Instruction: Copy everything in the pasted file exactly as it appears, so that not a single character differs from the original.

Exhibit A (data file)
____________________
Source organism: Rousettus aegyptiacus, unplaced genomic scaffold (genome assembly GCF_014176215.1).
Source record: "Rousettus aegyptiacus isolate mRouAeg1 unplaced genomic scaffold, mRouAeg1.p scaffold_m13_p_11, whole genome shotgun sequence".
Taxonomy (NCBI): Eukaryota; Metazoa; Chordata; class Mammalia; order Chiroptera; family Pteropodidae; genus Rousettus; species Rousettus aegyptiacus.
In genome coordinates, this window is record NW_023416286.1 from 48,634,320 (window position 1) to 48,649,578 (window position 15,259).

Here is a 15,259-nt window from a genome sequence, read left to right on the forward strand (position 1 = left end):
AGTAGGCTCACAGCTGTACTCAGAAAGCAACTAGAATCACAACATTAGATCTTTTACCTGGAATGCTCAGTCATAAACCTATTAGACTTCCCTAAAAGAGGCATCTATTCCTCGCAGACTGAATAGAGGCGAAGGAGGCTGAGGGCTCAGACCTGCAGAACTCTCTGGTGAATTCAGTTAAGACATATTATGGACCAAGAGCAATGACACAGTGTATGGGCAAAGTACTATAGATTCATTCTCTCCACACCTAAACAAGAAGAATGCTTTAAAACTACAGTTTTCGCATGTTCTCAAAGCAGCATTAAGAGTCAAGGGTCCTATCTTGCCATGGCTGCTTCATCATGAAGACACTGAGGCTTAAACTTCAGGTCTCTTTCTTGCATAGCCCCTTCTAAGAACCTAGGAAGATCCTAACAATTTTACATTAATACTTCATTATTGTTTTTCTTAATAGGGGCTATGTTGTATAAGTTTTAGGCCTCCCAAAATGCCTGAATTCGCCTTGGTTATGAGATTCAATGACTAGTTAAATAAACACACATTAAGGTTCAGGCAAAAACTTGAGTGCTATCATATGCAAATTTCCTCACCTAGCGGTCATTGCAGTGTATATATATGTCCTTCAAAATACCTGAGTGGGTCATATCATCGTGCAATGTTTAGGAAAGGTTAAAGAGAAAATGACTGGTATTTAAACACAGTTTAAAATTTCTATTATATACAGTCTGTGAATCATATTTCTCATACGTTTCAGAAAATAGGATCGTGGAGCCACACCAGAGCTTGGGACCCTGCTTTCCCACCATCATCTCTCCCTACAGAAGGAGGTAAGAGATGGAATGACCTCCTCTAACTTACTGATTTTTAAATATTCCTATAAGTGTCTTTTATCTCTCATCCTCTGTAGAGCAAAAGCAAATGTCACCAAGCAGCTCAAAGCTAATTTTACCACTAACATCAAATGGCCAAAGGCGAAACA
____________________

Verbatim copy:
Source organism: Rousettus aegyptiacus, unplaced genomic scaffold (genome assembly GCF_014176215.1).
Source record: "Rousettus aegyptiacus isolate mRouAeg1 unplaced genomic scaffold, mRouAeg1.p scaffold_m13_p_11, whole genome shotgun sequence".
Taxonomy (NCBI): Eukaryota; Metazoa; Chordata; class Mammalia; order Chiroptera; family Pteropodidae; genus Rousettus; species Rousettus aegyptiacus.
In genome coordinates, this window is record NW_023416286.1 from 48,634,320 (window position 1) to 48,649,578 (window position 15,259).

Here is a 15,259-nt window from a genome sequence, read left to right on the forward strand (position 1 = left end):
AGTAGGCTCACAGCTGTACTCAGAAAGCAACTAGAATCACAACATTAGATCTTTTACCTGGAATGCTCAGTCATAAACCTATTAGACTTCCCTAAAAGAGGCATCTATTCCTCGCAGACTGAATAGAGGCGAAGGAGGCTGAGGGCTCAGACCTGCAGAACTCTCTGGTGAATTCAGTTAAGACATATTATGGACCAAGAGCAATGACACAGTGTATGGGCAAAGTACTATAGATTCATTCTCTCCACACCTAAACAAGAAGAATGCTTTAAAACTACAGTTTTCGCATGTTCTCAAAGCAGCATTAAGAGTCAAGGGTCCTATCTTGCCATGGCTGCTTCATCATGAAGACACTGAGGCTTAAACTTCAGGTCTCTTTCTTGCATAGCCCCTTCTAAGAACCTAGGAAGATCCTAACAATTTTACATTAATACTTCATTATTGTTTTTCTTAATAGGGGCTATGTTGTATAAGTTTTAGGCCTCCCAAAATGCCTGAATTCGCCTTGGTTATGAGATTCAATGACTAGTTAAATAAACACACATTAAGGTTCAGGCAAAAACTTGAGTGCTATCATATGCAAATTTCCTCACCTAGCGGTCATTGCAGTGTATATATATGTCCTTCAAAATACCTGAGTGGGTCATATCATCGTGCAATGTTTAGGAAAGGTTAAAGAGAAAATGACTGGTATTTAAACACAGTTTAAAATTTCTATTATATACAGTCTGTGAATCATATTTCTCATACGTTTCAGAAAATAGGATCGTGGAGCCACACCAGAGCTTGGGACCCTGCTTTCCCACCATCATCTCTCCCTACAGAAGGAGGTAAGAGATGGAATGACCTCCTCTAACTTACTGATTTTTAAATATTCCTATAAGTGTCTTTTATCTCTCATCCTCTGTAGAGCAAAAGCAAATGTCACCAAGCAGCTCAAAGCTAATTTTACCACTAACATCAAATGGCCAAAGGCGAAACA